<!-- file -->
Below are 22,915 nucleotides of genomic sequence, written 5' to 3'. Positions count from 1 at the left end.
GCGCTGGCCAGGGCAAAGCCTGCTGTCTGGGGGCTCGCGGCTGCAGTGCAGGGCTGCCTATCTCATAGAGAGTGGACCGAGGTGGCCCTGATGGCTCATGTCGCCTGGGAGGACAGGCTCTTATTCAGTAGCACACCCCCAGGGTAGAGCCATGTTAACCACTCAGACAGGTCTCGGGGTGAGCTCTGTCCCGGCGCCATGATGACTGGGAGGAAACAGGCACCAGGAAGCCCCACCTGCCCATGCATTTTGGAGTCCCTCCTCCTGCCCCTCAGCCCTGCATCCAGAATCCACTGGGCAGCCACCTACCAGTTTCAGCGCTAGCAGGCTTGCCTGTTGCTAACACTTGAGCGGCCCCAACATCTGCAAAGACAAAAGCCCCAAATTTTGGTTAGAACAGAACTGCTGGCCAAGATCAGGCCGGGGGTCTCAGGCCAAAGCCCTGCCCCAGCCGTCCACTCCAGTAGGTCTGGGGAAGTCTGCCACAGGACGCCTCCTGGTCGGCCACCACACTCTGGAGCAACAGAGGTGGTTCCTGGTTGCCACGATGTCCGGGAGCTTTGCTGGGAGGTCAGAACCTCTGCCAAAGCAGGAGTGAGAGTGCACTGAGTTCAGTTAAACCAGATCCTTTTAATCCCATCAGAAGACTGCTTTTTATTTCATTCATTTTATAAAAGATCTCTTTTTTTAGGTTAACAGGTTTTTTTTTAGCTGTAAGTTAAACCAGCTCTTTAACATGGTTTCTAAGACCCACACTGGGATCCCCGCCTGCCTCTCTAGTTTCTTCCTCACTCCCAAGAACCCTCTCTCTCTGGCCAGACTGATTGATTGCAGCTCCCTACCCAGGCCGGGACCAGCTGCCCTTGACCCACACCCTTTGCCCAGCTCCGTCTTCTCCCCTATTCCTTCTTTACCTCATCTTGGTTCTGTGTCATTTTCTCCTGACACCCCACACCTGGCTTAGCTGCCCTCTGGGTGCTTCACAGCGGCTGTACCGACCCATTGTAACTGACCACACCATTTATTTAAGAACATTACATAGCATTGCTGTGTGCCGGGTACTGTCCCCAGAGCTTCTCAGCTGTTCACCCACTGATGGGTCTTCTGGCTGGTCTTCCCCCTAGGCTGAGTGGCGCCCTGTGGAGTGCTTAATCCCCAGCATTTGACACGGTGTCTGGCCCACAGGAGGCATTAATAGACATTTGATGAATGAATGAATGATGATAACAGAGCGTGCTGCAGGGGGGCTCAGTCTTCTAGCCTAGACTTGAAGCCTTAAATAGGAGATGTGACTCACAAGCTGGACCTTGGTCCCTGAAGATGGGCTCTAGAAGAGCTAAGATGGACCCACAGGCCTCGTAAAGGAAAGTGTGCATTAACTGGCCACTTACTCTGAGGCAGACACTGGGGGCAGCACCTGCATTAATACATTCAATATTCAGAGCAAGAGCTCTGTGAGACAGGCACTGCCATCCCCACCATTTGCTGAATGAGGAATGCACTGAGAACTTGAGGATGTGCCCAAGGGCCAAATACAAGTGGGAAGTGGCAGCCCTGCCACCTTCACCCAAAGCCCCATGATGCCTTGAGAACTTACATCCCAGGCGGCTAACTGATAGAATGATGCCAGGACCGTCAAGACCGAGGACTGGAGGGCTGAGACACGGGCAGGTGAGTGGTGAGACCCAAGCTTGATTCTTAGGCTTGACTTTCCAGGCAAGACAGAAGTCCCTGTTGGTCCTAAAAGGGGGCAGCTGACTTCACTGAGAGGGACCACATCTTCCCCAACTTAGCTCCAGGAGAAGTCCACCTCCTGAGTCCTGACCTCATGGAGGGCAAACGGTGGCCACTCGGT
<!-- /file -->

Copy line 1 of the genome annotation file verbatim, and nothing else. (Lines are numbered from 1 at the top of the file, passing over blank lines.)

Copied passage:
Below are 22,915 nucleotides of genomic sequence, written 5' to 3'. Positions count from 1 at the left end.